The Bible

Bible Usage:


  • Included in Eastons: Yes
  • Included in Hitchcocks: No
  • Included in Naves: Yes
  • Included in Smiths: Yes
  • Included in Websters: Yes
  • Included in Strongs: Yes
  • Included in Thayers: Yes
  • Included in BDB: No

Strongs Concordance:

  • G45 Used 1 time


Easton's Bible Dictionary

From Acts 27:29, 30, 40, it would appear that the Roman vessels carried several anchors, which were attached to the stern as well as to the prow. The Roman anchor, like the modern one, had two teeth or flukes. In Hebrews 6:19 the word is used metaphorically for that which supports or keeps one steadfast in the time of trial or of doubt. It is an emblem of hope.

"If you fear, Put all your trust in God: that anchor holds."

Naves Topical Index

General references
Acts 27:29-30

Hebrews 6:19

Smith's Bible Dictionary

Webster's 1828 Dictionary

AN'CHOR, noun [Latin anchora; Gr.]

1. An iron instrument for holding a ship or other vessel at rest in water. It is a strong shank, with a ring at one end, to which a cable may be fastened; and with two arms and flukes at the other end, forming a suitable angle with the shank to enter the ground.

In seamen's language, the anchor comes home, when it is dislodged from its bed, so as to drag by the violence of the wind, sea or current.

Foul anchor is when the anchor hooks or is entangled with another anchor or with a wreck or cable, or when the slack cable is entangled.

The anchor a cock bill, is when it is suspended perpendicularly from the cat head, ready to be let go.

The anchor a peek, is when it is drawn in so tight as to bring the ship directly over it.

The anchor is a trip, or a weigh, when it is just drawn out of the ground, in a perpendicular direction, either by the cable or the buoy-rope.

To back an anchor is to lay down a small anchor ahead of that by which the ship rides, with the cable fastened to the crown of the latter to prevent its coming home.

At anchor is when a ship rides by her anchor Hence, to lie or ride at anchor

To cast anchor or to anchor is to let go an anchor to keep a ship at rest.

To weigh anchor is to heave or raise the anchor out of the ground.

Anchors are of different sizes. The principal, and that on which most dependence is placed, is the sheet anchor Then come the best bower, the small bower, the space anchor the stream anchor and the kedge anchor which is the smallest.

2. In a figurative sense, that which gives stability or security; that on which we place dependence for safety.

Which hope we have as an anchor of the soul, both sure and stedfast. Hebrews 6:19.

3. In architecture, anchors are carved work, somewhat resembling an anchor It is commonly a part of the ornaments of the boultins of capitals in the Tuscan, Doric and Ionic orders, and on the moldings of cornices.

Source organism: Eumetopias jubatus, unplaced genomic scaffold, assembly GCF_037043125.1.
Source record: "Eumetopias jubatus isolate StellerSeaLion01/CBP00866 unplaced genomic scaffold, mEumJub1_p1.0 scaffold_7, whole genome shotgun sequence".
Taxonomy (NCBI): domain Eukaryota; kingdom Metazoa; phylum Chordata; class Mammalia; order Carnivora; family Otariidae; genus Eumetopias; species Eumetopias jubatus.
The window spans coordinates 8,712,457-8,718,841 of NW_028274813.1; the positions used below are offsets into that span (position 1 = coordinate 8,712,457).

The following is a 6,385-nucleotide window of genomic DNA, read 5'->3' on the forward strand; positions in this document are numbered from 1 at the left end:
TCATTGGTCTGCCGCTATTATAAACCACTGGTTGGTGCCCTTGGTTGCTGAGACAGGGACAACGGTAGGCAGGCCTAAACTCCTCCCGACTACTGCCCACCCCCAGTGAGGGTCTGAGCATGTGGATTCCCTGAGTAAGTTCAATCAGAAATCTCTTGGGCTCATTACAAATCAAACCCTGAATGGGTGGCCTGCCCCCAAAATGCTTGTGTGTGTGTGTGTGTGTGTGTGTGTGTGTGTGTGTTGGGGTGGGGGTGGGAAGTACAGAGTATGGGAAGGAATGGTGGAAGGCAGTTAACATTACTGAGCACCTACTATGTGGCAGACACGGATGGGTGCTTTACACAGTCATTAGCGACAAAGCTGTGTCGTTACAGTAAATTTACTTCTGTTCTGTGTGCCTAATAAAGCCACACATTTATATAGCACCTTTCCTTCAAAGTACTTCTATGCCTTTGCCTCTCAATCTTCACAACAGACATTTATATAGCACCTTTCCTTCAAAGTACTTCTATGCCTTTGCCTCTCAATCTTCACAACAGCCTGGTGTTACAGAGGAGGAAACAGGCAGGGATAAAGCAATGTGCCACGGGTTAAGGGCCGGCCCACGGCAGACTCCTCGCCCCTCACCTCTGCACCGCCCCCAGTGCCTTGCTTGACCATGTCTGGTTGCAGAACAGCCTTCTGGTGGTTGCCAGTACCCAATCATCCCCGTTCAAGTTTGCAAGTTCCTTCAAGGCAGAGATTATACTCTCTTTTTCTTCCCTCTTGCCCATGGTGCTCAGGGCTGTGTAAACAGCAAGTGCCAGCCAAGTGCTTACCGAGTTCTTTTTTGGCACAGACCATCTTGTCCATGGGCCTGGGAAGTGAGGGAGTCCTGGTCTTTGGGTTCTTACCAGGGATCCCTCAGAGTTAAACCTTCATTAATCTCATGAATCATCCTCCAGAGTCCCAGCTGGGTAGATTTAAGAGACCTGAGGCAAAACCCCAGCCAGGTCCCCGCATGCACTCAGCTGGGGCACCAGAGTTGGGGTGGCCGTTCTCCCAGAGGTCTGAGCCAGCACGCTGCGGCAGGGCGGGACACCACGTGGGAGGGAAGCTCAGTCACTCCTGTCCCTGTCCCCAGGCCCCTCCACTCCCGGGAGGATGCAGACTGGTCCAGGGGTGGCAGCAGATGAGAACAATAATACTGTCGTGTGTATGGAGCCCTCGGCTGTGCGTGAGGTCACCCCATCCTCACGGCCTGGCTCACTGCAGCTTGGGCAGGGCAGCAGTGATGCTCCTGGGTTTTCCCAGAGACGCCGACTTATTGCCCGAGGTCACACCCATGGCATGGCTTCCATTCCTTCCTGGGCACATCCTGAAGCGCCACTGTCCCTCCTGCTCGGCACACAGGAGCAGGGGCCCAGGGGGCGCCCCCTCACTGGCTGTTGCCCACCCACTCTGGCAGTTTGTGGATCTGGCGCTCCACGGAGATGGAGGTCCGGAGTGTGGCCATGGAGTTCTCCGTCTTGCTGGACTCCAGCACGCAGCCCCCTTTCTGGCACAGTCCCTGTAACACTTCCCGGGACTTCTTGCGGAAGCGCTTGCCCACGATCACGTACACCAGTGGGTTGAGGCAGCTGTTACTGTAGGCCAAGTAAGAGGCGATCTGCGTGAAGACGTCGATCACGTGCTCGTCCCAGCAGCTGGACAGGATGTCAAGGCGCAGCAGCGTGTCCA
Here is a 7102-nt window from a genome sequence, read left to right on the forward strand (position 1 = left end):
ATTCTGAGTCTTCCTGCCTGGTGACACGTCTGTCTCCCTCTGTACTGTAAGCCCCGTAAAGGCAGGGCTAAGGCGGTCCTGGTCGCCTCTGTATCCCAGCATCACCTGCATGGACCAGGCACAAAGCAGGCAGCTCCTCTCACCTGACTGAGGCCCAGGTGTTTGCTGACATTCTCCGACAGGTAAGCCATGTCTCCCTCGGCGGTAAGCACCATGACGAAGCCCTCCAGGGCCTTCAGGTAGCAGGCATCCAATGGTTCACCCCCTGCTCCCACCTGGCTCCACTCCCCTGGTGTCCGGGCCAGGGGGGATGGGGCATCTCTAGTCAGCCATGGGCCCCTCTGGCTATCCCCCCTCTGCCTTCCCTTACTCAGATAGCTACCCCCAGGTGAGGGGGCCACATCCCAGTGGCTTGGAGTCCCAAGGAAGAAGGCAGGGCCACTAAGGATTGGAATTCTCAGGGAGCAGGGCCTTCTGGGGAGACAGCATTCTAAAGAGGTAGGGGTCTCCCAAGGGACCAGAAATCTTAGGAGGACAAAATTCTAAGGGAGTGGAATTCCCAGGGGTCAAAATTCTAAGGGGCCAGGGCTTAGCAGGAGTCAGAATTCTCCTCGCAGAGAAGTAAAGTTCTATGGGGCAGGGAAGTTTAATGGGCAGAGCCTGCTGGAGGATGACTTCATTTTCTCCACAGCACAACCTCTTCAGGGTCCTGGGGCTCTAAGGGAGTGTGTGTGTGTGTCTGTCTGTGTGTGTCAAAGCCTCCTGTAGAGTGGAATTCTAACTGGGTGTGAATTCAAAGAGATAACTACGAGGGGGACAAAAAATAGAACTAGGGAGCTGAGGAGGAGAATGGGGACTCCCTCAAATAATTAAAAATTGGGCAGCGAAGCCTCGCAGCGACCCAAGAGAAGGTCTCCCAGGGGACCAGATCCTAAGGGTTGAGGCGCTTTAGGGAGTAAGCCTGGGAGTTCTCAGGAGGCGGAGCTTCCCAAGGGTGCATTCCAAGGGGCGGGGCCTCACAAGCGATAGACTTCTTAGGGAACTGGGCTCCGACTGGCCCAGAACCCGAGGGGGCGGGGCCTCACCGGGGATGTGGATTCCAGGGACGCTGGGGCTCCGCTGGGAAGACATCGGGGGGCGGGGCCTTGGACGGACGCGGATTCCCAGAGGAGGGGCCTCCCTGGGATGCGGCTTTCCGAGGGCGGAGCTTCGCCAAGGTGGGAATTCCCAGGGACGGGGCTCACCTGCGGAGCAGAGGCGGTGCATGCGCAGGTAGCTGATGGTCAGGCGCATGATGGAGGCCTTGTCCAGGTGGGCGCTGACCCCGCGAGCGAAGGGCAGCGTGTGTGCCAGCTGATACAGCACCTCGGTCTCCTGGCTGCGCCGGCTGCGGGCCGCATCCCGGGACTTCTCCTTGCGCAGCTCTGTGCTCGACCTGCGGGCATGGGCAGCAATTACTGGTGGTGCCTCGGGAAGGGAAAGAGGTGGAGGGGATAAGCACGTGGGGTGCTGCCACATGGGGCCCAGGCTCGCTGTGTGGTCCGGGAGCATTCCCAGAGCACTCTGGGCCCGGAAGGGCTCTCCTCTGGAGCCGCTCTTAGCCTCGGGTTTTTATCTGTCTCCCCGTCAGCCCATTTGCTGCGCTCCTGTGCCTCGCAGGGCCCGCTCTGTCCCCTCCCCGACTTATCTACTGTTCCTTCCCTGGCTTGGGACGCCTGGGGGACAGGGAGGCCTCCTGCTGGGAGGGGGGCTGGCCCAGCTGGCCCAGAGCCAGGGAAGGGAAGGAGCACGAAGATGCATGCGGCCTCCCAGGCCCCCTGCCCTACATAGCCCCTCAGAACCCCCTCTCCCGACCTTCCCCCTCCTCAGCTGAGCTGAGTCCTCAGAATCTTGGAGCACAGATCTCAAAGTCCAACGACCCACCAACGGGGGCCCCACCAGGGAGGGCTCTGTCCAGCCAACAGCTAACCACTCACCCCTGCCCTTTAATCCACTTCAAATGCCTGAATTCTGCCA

In heraldry, anchors are emblems of hope.

AN'CHOR, verb transitive

1. To place at anchor; to moor; as to anchor a ship.

2. To fix or fasten on; to fix in a stable condition

AN'CHOR, verb intransitive

1. To cast anchor; to come to anchor; as, our ship anchored off the isle of Wight.

2. To stop; to fix or rest on.

Webster's 1828 Dictionary

AN'CHORABLE, adjective Fit for anchorage. [Not used.]

Webster's 1828 Dictionary


1. Anchor-ground; a place where a ship can anchor, where the ground is not too rocky, nor the water too deep nor too shallow.

2. The hold of a ship at anchor, or rather the anchor and all the necessary tackle for anchoring.

3. A duty imposed on ships for anchoring in a harbor.

Webster's 1828 Dictionary

AN'CHORED, participle passive Lying or riding at anchor; held by an anchor; moored; fixed in safety.

Webster's 1828 Dictionary

AN'CHORESS, noun A female anchoret.

Webster's 1828 Dictionary

AN'CHORET, or AN'CHORITE, noun [Gr. to retire and to go. Written by some authors, anachoret.]

Webster's 1828 Dictionary

AN'CHOR-GROUND, noun Ground suitable for anchoring.

Webster's 1828 Dictionary

AN'CHOR-HOLD, noun The hold or fastness of an anchor; security.

Webster's 1828 Dictionary

AN'CHORING, participle present tense Mooring; coming to anchor; casting anchor.

Webster's 1828 Dictionary

AN'CHORET, or AN'CHORITE, noun [Gr. to retire and to go. Written by some authors, anachoret.]

A hermit; a recluse; one who retires from society into a desert or solitary place, to avoid the temptations of the world and devote himself to religious duties. Also a monk, who, with the leave of the abbot, retires to a cave or cell, with an allowance from the monastery, to live in solitude.

Webster's 1828 Dictionary

AN'CHOR-SMITH, noun The maker or forger of anchors, or one whose occupation is to make anchors.